2 RW Tom Wilson Plymouth (OHL) 2012 Draft (16th overall)
3 LW Andre Burakovsky Malmo (SWE) 2013 Draft (35th overall)
4 G Philipp Grubauer Hershey (AHL) / Reading (ECHL) 2010 Draft (112th overall)
5 LW Stanislav Galiev Hershey (AHL) / Reading (ECHL) 2010 Draft (86th overall)

The Long and the Short – How will a full 82-game slate affect the Capitals' performance after a shortened season?

The Caps spent the first half of last season trying to get their feet, so perhaps a longer slate will benefit Oates in his second year on the job.

With a core mostly on the right side of 30, the Caps’ legs will be fine, the team would just be better served all around with some consistency in their on-ice results.

On the Books – What off-season moves did the Capitals make to get themselves back in cap shape?

The Caps used a compliance buyout on defenceman Jeff Schultz, clearing $3 million off the books.

They sunk those savings later into Grabovski, but with more than $2 million in cap space available heading into the year, the Caps could still bolster their line-up mid-season.

Long Division – A look at the intriguing possibilities ahead for the Capitals after realignment.

It’s like the Patrick Division never dissolved.

Washington will reunite with old rivals from Pennsylvania and the New York area in the newly-minted “Metropolitan” Division, taking them out of the Southeast for the first time since 1998.

There’s plenty of history with the Rangers, Islanders, Devils, Flyers and Penguins since the quintet has accounted for two-thirds of their playoff match-ups since the last realignment and all but nine of their 33 all-time playoff series.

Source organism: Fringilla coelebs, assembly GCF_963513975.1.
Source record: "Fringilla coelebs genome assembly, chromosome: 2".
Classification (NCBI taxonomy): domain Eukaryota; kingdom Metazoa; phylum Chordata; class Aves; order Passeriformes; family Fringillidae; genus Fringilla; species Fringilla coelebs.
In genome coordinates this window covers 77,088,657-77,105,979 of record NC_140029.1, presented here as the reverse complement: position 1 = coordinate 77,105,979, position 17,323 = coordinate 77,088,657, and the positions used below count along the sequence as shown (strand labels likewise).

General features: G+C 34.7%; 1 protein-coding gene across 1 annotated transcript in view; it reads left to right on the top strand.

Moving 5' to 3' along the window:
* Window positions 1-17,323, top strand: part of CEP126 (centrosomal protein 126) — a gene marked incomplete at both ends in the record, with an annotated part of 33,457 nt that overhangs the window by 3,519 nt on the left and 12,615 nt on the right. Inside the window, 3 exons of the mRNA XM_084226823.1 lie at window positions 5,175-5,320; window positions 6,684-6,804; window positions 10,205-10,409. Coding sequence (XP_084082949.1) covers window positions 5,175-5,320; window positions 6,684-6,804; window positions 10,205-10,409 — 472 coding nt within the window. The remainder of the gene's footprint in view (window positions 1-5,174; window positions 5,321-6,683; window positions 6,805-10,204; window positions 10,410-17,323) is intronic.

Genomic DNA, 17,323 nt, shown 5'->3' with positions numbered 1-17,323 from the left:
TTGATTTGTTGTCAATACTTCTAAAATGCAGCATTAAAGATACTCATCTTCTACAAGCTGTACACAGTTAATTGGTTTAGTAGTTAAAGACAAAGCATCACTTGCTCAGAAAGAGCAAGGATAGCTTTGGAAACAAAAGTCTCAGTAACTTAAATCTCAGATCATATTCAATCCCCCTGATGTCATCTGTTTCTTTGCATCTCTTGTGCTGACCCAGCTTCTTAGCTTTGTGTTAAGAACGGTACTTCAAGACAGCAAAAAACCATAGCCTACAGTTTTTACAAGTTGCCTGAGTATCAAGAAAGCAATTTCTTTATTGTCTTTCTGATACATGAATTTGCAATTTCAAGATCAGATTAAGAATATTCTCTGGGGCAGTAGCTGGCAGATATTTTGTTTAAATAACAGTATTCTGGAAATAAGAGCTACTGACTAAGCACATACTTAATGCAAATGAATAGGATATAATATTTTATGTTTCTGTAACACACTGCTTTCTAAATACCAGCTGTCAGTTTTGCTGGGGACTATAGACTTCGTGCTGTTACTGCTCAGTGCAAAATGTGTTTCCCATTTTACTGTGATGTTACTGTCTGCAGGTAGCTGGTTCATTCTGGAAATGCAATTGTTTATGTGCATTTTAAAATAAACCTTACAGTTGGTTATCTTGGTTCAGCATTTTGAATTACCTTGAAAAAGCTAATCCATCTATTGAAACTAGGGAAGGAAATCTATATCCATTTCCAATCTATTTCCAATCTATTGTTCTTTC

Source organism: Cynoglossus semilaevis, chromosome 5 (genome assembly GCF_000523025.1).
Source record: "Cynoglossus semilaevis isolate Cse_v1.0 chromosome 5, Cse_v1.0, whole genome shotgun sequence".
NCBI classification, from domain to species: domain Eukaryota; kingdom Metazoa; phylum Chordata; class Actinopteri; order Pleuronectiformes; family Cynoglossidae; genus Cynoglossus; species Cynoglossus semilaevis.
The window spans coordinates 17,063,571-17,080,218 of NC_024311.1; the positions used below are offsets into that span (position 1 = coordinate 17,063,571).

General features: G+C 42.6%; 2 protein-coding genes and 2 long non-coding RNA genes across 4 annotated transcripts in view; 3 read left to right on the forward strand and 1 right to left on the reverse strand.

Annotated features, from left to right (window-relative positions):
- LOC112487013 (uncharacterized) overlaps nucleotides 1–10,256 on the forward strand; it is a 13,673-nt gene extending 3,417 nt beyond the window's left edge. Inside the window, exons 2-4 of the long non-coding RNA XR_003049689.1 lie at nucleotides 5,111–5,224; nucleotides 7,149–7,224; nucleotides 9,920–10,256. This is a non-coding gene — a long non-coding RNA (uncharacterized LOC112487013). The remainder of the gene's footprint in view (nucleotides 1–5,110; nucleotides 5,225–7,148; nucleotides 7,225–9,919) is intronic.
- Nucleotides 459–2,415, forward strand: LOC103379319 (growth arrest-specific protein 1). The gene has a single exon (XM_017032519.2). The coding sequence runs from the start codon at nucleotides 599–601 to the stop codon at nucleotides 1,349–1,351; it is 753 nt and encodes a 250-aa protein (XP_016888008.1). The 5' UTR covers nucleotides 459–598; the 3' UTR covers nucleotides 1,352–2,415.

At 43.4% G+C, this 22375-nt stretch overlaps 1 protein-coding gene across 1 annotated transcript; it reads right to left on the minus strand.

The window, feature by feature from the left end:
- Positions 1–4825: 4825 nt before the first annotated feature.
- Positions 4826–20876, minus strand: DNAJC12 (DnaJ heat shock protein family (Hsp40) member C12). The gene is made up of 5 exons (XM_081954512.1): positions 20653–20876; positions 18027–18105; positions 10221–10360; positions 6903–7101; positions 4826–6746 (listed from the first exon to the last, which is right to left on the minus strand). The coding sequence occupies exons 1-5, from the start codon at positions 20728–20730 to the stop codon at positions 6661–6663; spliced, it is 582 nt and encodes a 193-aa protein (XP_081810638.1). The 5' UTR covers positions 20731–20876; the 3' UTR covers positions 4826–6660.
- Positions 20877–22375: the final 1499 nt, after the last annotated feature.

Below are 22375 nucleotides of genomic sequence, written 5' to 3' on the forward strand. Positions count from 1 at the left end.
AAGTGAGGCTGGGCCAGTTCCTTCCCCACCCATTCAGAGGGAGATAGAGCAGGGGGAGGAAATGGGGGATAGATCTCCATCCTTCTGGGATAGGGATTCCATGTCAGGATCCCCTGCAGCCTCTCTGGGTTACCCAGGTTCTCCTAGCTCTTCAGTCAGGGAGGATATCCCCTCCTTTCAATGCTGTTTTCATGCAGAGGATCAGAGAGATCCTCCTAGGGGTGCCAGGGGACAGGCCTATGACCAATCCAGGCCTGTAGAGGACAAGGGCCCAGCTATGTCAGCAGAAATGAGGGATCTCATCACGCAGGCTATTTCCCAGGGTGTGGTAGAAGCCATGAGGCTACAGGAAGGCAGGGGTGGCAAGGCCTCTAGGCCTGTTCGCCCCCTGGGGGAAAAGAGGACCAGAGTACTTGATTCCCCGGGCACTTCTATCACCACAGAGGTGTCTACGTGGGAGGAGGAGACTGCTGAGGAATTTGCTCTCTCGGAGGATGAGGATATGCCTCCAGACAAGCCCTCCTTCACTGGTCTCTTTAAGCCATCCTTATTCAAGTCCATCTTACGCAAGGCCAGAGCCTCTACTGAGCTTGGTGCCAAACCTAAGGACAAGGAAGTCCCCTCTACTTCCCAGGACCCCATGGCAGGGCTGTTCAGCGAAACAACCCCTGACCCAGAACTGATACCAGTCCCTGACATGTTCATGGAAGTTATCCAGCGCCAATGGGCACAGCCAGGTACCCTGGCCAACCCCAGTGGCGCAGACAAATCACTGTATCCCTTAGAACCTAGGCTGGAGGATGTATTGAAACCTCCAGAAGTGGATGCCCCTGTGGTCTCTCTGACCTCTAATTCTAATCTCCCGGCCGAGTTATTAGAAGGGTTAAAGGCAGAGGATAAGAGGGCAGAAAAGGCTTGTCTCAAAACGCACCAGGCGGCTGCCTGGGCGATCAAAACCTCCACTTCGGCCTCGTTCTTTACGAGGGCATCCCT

Of course, given how poorly the Southeast teams for the most part have stacked up against the rest of the Eastern Conference over the last 15 years, that stat isn't too surprising.

Fantasy - Scott Cullen's Player to Watch

Mikhail Grabovski, C - Cast aside by Toronto, Grabovski gets a shot at redemption in Washington, where he should play in a second-line centre role as opposed to how he was used by the Maple Leafs last season, when he was miscast as a checking centre, facing difficult matchups and starting a disproportionate number of his shifts in the defensive zone.

In Washington, with skilled winger Martin Erat and bruising power forward Troy Brouwer, Grabovski should get back closer to his previous form, which included scoring at least 20 goals and 48 points in three of the four seasons prior to 2013.

Click here for the latest Fantasy News!

Pressing Question: Will Sochi prove to be a distraction for The Great Eight?

One of the biggest side notes to watch in Washington this year will be the Olympic effect.

Ovechkin will definitely be heading to Sochi, that much can be banked upon.

He was the NHL’s best player for the second half of last season and if he wants to instill some fear into his international competitors he may very well resume that pace leading up to the Olympic break.

But, will the Russian team’s performance on the biggest of stages affect how he plays down the stretch and into the playoffs?

If Ovi leads the Russian team to glory on home ice and brings the country its first hockey gold as an independent state, then he may ride that emotional wave through the late stretch and into the playoffs.

But what if Russia falters in the spotlight? Will Ovechkin’s interest in Washington’s fortunes wane?

- Washington Capitals Preview by Shane McNeil, TSN.ca